A standalone, strictly CommonMark-conformant parser, written as a pure Haskell library, with a focus on simplicity, extensibility, and performance, to be released under a very liberal license on Hackage

Optional (time permitting)

  • Integration into Pandoc
  • Integration into popular Haskell web frameworks (Yesod, Snap, etc.)

Beyond GSoC 2015

  • Recommendations (in the form of a paper and/or as a series of blogposts) about an alternative Haddock syntax based on CommonMark
  • Integration into Haddock, the Haskell documentation tool
  • A prototypical Haskell static blogging framework (a la Octopress or yst) using CommonMark

Benefits to the Haskell community

This project is expected to benefit the wider Haskell community in many ways. Two, in particular, come to mind.

Servicing open-source Haskell-based tools

If the number of followers of the CommonMark project on GitHub is any indication, CommonMark is likely to be widely adopted as the new Markdown lingua franca in the wake of its 1.0 release. A performant, CommonMark-conformant, pure-Haskell parsing library will then be in high demand.

The current Markdown parser used by Pandoc, needs a rewrite (see item 8 in this task list); according to John MacFarlane, the CommonMark syntax is such that a well crafted CommonMark parser could bring a tenfold speedup over the current Pandoc Markdown reader.

However, the CommonMark parser resulting from this GSoC project wouldn't just benefit Pandoc. Instead of being tied to the latter, it would be released as a standalone library, under a liberal license (yet to be determined), which would allow for its integration into a variety of tools, including Haskell web frameworks (Yesod, Snap, etc.).

Paving the way for a CommonMark syntax for Haddock

The two syntaxes currently understood by Haddock, the Haskell documentation tool, suffer from several limitations and can prove distracting to the human reader. As a result, an increasingly frustrated number of Haskellers have been clamouring for an alternate, easier, more expressive Haddock syntax, possibly based on Markdown:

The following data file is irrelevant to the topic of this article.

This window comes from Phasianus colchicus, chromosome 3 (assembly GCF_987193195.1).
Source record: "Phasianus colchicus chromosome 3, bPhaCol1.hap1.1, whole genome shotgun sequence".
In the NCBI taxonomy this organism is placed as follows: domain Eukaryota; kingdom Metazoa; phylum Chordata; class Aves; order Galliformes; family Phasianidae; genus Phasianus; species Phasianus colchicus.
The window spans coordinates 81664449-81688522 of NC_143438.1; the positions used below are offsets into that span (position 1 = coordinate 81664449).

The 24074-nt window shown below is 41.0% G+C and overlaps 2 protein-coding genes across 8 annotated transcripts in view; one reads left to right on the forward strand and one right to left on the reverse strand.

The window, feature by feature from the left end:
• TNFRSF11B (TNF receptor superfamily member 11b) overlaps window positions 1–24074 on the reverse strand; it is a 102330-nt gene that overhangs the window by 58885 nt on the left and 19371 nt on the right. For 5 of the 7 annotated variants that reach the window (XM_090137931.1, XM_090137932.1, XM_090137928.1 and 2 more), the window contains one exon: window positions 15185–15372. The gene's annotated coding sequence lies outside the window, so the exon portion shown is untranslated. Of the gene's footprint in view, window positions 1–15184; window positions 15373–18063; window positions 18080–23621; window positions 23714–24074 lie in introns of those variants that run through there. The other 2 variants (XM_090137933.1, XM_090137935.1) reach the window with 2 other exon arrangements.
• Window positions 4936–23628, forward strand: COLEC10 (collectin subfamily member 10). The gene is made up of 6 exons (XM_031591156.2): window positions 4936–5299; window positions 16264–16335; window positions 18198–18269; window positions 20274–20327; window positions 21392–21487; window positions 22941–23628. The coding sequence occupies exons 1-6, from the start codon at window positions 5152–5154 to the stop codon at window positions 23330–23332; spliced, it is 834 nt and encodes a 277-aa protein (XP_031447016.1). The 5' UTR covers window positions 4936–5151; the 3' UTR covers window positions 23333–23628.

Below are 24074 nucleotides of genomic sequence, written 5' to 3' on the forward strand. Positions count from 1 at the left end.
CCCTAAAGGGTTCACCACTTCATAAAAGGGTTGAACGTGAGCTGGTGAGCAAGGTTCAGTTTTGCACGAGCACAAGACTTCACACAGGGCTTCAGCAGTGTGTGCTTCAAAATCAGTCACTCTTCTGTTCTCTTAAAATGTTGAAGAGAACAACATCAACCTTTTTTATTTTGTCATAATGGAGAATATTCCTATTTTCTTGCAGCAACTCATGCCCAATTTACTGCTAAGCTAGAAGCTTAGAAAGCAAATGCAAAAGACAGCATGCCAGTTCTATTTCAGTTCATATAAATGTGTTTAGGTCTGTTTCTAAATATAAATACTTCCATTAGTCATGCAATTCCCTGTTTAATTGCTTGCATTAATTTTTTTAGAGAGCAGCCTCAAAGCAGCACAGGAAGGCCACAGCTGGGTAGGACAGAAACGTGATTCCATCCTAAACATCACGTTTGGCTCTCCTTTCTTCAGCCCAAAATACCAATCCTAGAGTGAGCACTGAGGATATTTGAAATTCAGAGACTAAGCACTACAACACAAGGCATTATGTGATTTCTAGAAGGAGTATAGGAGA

Haddock's current markup language leaves something to be desired once you want to write more serious documentation (e.g. several paragraphs of introductory text at the top of the module doc). Several features are lacking (bold text, links that render as text instead of URLs, inline HTML).

I suggest that we implement an alternative haddock syntax that's a superset of Markdown. [...]

(Johan Tibell, Haskell Cafe, April 4, 2013)

I don't particularly care if the format we get is markdown.

I simply want some way to express the formatting. That could be embedded html fragments in callouts, embedded markdown under some markdown block incantation, pretty much anything!

Right now I can't put a labeled hyperlink to a document in my documentation. I can't do any formatting whatsoever and it is quite frankly rather pathetic.

Give me anything that lets me put attributes on images, do an embedded callout to a nicer markup, or even just format a link as something other than its naked text and I'll use it.

(Edward Kmett, Haskell subreddit, August 31, 2013)